George Carlin was a unique source of financial advice
Comedian overcame $3 million IRS debt.
Irreverent, hilarious, provocative and profane -- all were qualities
of the great George Carlin, who died Sunday from heart failure. But who
knew that Carlin was also a good source of financial advice?
What else would you expect from the comedian who so well understood our fascination with materialism, as demonstrated by his "A Place for My Stuff"? ("Bouncing Back" at Bouncing Back from Bankruptcy, one of many Carlin fans who mourned his passing online, provides a link to the "stuff" routine. Considering it's Carlin, the language is only slightly off-color.)
It was also Carlin who said, "Why is the man (or woman) who invests all your money called a broker?"
(DigitalDreamDoor.com provides a list of Carlin quotes -- as well as a list of many incorrectly attributed to him.)
- Bing: George Carlin quotes
In a Bankrate.com interview in 2001, Carlin described how he came to his financial senses -- in the process he also refined his wit -- and overcame a staggering $3 million IRS debt he had accumulated while abusing drugs. At one point during his financial rehabilitation, he served as a spokesman for MCI. Was that a cop-out for an anti-establishment guy? In a simpler world, he said, "I would go from campfire to campfire, dragging my stone tablet of jokes around for people to see in exchange for pieces of meat. It would be a nicer system. But that's not the way it is."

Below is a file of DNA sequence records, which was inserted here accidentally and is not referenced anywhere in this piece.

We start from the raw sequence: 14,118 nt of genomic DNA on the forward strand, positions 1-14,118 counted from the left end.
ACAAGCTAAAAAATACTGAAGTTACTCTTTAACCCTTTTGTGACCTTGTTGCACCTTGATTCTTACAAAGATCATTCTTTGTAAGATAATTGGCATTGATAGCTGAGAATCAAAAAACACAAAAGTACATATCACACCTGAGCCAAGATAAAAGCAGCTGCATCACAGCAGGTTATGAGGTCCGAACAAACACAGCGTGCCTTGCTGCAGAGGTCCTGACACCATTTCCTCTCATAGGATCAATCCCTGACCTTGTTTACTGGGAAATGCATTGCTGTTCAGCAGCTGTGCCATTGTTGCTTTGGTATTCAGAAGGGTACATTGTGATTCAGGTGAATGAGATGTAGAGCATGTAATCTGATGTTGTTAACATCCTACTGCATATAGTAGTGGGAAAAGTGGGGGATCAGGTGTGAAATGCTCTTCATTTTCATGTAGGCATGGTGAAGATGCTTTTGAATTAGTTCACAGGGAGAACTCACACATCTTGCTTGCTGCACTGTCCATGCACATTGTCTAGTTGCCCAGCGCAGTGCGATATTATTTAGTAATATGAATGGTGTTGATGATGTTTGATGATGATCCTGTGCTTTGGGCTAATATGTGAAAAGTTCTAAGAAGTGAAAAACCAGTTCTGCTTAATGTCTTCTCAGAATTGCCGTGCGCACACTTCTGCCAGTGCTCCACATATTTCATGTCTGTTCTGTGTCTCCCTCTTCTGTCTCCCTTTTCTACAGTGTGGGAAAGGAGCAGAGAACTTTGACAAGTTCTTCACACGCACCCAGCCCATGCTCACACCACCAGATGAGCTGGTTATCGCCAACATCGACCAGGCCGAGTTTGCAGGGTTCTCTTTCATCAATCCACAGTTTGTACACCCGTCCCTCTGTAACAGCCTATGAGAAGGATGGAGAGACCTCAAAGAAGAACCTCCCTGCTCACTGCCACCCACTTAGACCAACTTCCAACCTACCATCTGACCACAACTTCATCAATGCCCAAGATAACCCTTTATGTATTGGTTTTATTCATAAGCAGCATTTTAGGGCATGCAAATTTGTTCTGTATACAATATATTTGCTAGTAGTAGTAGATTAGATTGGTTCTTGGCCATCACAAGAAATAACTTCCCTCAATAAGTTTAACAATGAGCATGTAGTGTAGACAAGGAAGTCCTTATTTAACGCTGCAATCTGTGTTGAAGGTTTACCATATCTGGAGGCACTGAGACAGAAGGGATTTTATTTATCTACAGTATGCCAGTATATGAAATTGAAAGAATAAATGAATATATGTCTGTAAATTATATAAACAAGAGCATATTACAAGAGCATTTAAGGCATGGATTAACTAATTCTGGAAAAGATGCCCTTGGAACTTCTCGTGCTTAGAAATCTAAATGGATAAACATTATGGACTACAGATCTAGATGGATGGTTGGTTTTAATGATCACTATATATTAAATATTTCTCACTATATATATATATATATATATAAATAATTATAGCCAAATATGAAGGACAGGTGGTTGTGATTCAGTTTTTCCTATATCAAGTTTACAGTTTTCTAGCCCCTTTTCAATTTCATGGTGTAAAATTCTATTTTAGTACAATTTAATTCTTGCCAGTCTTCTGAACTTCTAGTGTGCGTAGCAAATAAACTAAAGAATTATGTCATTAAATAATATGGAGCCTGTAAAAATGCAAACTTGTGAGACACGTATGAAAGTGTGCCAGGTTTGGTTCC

The way it was is that he worked hard for 20 years to get the IRS monkey off his back. As Key Bell notes at Don't Mess With Taxes,
he told Esquire: "It made me a way better comedian. Because I had to
stay out on the road and I couldn't pursue that movie career, which
would have gone nowhere, and I became a really good comic and a really
good writer." Amen.
At the time of the Bankrate interview,
Carlin said, he was earning $2.5 million a year. He described his
method for maximizing income from shows -- control the venue and the
ticket revenue -- and his passive income from books, HBO specials and
Since living in the woods isn't an option, he said, "we all make adjustments to our value system according to our needs and what we can tolerate."
Carlin spent his final years harping on his favorite topics -- religion and corporate America. ("It's a big club, and you ain't in it," he said.) His words about the state of the American worker may seem all the more relevant now: "It's called the American dream because you have to be asleep to believe it."
He also was true to his mission. "I think it's the duty of the
comedian to find out where the line is drawn and cross it
deliberately," he once said.
Published June 23, 2008
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